Linux Flash Player Is GPU Accelerated
Written by Michael Larabel in Proprietary Software on 31 May 2008 at 07:23 AM EDT. 14 Comments
Adobe has been using the GPU to accelerate the Flash Player when displaying full-screen content since their December '07 Flash Player update, but with the Flash Player 10 Beta, new GPU acceleration modes are supported -- even on Linux. While the Windows version of Adobe's Flash Player is using DirectX for acceleration, the Linux version is hooking into OpenGL.

In a new posting on the Adobe Penguin.SWF blog, the details surrounding this OpenGL acceleration within the Flash Player is covered. The article is fairly in-depth, even going down to what OpenGL extensions are being used and how they are attempting to detect systems capable of hardware-based acceleration. Unfortunately, those using Compiz will have the OpenGL acceleration disabled due to SWFs being unstable in this configuration. The article also explains why X-Video isn't used and how RGB scaling via OpenGL is the future of Flash.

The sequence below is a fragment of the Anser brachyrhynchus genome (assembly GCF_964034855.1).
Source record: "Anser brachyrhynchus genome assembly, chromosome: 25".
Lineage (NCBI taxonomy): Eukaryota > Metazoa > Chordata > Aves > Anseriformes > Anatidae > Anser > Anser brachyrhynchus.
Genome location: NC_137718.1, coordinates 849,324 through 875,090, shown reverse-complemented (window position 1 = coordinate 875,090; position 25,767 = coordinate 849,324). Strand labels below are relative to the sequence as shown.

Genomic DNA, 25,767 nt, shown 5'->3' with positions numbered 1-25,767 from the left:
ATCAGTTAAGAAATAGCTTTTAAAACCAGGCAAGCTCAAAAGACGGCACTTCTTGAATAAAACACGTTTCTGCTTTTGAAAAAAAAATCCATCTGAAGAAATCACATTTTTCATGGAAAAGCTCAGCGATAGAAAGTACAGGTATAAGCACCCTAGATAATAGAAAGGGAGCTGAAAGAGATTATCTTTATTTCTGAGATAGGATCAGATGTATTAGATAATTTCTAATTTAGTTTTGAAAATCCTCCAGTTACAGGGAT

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Michael Larabel is the principal author of and founded the site in 2004 with a focus on enriching the Linux hardware experience. Michael has written more than 10,000 articles covering the state of Linux hardware support, Linux performance, graphics drivers, and other topics. Michael is also the lead developer of the Phoronix Test Suite, Phoromatic, and automated benchmarking software. He can be followed via Twitter or contacted via

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